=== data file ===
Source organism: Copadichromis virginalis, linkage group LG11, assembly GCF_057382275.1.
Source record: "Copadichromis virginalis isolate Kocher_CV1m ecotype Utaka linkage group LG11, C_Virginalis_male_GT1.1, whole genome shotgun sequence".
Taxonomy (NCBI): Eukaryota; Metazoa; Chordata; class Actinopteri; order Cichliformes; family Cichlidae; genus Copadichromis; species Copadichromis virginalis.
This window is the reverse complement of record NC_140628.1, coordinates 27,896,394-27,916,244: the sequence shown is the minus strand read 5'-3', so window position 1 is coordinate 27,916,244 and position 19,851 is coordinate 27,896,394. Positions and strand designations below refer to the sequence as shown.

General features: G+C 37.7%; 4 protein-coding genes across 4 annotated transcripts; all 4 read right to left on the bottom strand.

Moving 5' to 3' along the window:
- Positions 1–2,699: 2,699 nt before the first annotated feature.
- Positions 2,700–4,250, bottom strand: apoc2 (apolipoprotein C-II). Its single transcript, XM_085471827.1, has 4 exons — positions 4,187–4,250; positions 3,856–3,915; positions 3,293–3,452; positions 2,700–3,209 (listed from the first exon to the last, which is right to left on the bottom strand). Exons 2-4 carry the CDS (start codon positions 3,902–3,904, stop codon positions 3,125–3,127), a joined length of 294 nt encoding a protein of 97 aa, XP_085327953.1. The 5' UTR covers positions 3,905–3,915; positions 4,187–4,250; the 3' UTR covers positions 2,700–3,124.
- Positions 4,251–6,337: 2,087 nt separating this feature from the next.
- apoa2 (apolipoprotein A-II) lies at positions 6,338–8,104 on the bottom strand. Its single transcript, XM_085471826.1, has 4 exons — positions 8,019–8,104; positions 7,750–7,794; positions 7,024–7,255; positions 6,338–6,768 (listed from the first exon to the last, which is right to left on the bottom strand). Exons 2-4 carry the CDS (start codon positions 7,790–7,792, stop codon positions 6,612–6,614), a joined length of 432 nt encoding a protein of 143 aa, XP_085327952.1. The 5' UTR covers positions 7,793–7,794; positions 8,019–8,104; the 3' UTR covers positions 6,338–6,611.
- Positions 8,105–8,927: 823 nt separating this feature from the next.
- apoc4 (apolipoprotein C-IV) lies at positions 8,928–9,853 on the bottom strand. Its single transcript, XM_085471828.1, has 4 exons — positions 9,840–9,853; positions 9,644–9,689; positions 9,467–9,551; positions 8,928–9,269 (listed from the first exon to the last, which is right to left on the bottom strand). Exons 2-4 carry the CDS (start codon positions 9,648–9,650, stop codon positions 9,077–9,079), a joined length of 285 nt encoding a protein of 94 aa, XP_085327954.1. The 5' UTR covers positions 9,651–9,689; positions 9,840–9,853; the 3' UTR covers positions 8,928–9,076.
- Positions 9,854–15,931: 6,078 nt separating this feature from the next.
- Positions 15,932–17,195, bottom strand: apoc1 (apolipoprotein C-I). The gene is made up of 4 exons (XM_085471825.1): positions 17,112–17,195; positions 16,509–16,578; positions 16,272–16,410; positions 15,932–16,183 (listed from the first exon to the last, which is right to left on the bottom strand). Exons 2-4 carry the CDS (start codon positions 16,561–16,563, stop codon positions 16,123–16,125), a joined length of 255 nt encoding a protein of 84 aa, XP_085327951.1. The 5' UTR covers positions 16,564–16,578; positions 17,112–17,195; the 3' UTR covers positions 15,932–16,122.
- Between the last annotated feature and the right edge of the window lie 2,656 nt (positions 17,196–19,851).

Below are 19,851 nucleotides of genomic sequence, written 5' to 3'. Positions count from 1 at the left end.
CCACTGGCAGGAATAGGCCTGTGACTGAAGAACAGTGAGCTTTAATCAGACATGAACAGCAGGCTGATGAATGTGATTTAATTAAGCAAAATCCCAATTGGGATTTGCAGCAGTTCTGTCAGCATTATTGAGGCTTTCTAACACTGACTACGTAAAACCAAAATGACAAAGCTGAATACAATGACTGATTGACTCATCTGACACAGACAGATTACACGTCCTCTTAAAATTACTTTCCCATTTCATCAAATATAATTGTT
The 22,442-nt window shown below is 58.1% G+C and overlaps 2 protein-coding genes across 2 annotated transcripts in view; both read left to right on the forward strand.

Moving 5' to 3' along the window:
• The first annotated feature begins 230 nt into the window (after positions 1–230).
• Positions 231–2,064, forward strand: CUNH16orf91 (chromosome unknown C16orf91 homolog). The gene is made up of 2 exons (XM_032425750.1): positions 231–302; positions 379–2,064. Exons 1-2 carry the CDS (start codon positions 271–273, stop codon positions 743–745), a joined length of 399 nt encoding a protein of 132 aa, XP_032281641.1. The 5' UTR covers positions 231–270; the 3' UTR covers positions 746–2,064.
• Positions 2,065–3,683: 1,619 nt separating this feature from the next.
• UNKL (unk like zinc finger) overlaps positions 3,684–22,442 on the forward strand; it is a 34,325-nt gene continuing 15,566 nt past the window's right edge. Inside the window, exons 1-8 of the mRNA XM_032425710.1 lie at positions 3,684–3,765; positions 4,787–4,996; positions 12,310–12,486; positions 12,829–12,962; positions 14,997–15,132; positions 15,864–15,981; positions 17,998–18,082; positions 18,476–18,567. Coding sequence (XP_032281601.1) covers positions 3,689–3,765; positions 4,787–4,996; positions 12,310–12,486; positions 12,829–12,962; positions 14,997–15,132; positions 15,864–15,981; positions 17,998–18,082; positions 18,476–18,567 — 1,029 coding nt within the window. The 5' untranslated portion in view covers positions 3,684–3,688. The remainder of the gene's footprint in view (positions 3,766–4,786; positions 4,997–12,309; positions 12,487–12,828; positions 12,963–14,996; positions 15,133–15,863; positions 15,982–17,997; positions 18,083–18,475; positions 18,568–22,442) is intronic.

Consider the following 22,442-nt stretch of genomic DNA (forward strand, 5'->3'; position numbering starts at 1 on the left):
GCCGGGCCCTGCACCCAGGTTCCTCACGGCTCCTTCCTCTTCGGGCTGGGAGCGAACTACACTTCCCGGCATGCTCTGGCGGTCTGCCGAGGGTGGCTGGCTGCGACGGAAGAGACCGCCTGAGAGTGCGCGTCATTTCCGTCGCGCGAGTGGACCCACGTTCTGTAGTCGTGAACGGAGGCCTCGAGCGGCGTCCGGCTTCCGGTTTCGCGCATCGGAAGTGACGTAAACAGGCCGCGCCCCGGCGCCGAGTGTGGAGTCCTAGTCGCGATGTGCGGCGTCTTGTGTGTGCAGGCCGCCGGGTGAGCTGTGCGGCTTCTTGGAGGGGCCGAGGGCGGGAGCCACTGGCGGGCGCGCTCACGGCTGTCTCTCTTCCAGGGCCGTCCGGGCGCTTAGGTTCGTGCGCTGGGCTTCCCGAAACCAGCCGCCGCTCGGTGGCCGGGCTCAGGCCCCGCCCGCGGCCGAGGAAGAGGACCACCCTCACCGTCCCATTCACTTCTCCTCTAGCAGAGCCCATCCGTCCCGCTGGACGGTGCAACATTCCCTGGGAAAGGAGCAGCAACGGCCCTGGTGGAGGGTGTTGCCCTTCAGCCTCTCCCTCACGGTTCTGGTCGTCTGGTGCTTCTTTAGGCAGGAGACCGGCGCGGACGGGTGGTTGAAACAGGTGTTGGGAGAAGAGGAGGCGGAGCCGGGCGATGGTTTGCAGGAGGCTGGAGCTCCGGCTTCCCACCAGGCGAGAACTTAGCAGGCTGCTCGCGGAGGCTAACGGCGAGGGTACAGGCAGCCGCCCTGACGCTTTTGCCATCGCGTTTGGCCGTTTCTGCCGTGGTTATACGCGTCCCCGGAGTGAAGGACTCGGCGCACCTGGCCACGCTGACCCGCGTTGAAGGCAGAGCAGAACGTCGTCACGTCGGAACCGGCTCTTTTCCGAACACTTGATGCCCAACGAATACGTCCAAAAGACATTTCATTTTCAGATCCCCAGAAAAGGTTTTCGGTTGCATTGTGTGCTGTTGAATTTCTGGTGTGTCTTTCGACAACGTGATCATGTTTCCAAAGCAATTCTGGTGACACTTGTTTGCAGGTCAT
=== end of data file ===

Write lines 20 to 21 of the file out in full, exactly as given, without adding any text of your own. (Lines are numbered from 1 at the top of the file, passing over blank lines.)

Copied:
• The first annotated feature begins 230 nt into the window (after positions 1–230).
• Positions 231–2,064, forward strand: CUNH16orf91 (chromosome unknown C16orf91 homolog). The gene is made up of 2 exons (XM_032425750.1): positions 231–302; positions 379–2,064. Exons 1-2 carry the CDS (start codon positions 271–273, stop codon positions 743–745), a joined length of 399 nt encoding a protein of 132 aa, XP_032281641.1. The 5' UTR covers positions 231–270; the 3' UTR covers positions 746–2,064.